• The programme needs to be suited for the patient’s case and eventually it needs to be modified depending on the pain level

In conclusion, based on recent evidence and my clinical experiences, this is  my clinical reasoning when treating a patellar tendinopathy patient

  • Load management is essential. Starting the rehabilitation with a very heavy eccentric programme could be aggravating for the tendon
  • Isometric type of loading is key to reduce the pain. Its efficacy creates a window of opportunity to proceed with a pain free rehabilitation programme (6, 7)
  • Muscle tightness often leads to an incapacity of the muscle itself to produce its maximal force; thus, the tendon will be limited in transferring force from the muscle to the bone. This might increase the stress through the tendon if we also try to stretch the muscle in order to release it. We do need to remember that tendons hate compression! In fact, foam rolling instead is a great solution in order to obtain muscle relaxation while avoiding tendon compression (5)
  • Most of my patients with patella tendinopathy present with weak glutes! In most of the cases, they display a knee dominant pattern characterised by high load going through the knee joint and patella tendon; it is in fact important to involve glutes strengthening in the rehabilitation plan (3)
  • Always ask for the pain response the day after your session, you do not want them to have more pain than before
  • It takes time to make a tendon better! Be patient and listen to your patients
  • If the load is increased and the tendon becomes suddenly painful, it is suggested to step back a little in order to reintroduce isometrics prior to reloading the tendon again.

Author & Affiliation

Marin Vittoria

Physiotherapist at Isokinetic Medical Centre, London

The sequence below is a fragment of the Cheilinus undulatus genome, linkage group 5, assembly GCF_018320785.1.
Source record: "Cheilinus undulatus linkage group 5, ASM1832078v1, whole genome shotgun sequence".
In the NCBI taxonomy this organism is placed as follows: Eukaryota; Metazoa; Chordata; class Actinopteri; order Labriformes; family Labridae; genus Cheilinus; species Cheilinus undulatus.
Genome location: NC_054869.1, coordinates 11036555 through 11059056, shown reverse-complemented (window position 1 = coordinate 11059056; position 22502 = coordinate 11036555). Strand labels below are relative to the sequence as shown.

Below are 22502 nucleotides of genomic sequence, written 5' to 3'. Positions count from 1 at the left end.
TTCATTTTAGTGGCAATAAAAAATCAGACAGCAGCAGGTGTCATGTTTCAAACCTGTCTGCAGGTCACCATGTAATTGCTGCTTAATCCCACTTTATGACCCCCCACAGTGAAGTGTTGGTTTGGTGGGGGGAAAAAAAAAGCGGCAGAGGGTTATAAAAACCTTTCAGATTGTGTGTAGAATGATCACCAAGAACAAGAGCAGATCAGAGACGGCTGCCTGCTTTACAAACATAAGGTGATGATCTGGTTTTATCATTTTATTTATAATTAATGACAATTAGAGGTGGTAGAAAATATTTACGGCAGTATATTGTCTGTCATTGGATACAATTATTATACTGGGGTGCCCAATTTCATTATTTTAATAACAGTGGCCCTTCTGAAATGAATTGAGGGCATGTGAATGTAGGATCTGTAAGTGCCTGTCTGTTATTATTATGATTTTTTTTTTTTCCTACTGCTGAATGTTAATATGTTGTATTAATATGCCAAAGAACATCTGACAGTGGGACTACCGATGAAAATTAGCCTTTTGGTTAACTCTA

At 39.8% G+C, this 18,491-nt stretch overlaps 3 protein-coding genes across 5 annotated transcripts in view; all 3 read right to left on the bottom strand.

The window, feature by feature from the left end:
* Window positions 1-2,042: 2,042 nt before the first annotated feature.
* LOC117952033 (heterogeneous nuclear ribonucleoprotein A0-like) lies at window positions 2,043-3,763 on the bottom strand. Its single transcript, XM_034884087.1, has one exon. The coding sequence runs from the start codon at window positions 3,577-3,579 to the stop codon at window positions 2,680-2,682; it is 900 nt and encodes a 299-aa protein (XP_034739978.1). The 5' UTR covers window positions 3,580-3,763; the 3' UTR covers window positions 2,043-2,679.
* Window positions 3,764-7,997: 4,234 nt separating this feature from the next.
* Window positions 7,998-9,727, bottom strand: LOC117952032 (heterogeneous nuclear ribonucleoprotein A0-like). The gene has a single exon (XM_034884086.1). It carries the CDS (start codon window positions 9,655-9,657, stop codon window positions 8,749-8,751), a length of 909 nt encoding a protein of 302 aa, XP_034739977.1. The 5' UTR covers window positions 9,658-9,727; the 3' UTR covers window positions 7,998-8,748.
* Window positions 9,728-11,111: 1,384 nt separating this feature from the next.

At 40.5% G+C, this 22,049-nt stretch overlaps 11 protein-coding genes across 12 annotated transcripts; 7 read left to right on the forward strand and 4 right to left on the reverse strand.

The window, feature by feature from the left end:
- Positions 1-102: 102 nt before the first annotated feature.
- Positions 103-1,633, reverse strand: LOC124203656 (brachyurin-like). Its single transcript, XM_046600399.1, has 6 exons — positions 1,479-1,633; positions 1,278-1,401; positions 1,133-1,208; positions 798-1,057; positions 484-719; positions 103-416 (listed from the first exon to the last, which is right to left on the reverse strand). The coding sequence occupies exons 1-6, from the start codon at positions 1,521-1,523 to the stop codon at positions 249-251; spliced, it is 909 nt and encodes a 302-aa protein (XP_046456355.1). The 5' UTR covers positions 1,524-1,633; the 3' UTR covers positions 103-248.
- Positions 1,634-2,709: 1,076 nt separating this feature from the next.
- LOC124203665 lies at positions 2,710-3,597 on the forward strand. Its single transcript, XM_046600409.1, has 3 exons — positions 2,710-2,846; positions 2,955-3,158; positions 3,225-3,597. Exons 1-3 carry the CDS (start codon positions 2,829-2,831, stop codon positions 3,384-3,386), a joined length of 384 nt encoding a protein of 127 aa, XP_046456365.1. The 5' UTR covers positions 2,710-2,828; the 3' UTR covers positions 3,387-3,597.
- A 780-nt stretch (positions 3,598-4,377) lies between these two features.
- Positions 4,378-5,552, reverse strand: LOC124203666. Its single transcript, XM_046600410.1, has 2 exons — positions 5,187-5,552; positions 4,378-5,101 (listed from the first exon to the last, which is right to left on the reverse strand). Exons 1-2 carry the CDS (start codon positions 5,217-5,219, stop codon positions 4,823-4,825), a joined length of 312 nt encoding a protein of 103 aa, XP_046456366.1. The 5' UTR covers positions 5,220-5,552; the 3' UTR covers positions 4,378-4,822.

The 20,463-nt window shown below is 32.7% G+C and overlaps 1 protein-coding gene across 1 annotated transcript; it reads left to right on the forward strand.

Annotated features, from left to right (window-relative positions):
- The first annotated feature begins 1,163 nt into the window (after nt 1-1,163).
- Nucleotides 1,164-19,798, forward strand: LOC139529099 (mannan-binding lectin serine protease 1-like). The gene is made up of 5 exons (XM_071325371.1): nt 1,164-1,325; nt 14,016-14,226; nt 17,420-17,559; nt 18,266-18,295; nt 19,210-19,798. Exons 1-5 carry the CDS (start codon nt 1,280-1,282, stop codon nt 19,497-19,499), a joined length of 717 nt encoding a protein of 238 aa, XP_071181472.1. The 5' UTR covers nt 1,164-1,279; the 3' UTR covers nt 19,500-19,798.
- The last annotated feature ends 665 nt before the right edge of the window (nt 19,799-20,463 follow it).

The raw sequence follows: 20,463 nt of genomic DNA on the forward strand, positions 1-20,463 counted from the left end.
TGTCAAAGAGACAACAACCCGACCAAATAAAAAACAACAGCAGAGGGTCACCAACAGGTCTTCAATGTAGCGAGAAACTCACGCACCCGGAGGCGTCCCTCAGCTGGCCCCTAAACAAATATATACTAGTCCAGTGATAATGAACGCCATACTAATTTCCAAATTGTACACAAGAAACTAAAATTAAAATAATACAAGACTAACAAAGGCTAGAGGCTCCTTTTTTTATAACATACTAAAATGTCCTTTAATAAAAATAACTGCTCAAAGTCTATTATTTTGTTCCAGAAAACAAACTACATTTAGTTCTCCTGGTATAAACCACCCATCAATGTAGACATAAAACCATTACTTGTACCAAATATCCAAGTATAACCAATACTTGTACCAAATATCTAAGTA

Twitter: @vittoriamarin

Linkedin: Vittoria Marin

References

  1. Ark M, Cook J, Docking I, et al Do isometric and isotonic exercise programs reduce pain in athletes with patellar tendinopathy in-season? A randomised clinical trial J Sci Med Sport 2015
  2. Breda S, Oei E, Zwerver J, et al. Effectiveness of progressive tendon-loading exercise therapy in patients with patellar tendinopathy: a randomised clinical trial. BJSM 2021;55:501–509.
  3. Buckthorpe M, Stride M, Della Villa F, ASSESSING AND TREATING GLUTEUS MAXIMUS WEAKNESS – A CLINICAL COMMENTARY The International Journal of Sports Physical Therapy 2019;14(4):655-669.
  4. Cook J, Purdam C R, Is tendon pathology a continuum? A pathology model to explain the clinical presentation of load-induced tendinopathy BJSM 2009;43:409–416.
  5. Cook J, Purdam C, Is compressive load a factor in the development of tendinopathy? BJSM 2012;46:163–168.
  6. Rio E, Kidgell D, Purdam C, et al Isometric exercise induces analgesia and reduces inhibition in patellar tendinopathy BJSM 2015;49:1277–1283.
  7. Cook J, Rio E, Purdam C R, et al. Revisiting the continuum model of tendon pathology: what is its merit in clinical practice and research? BJSM 2016;50:1187–1191.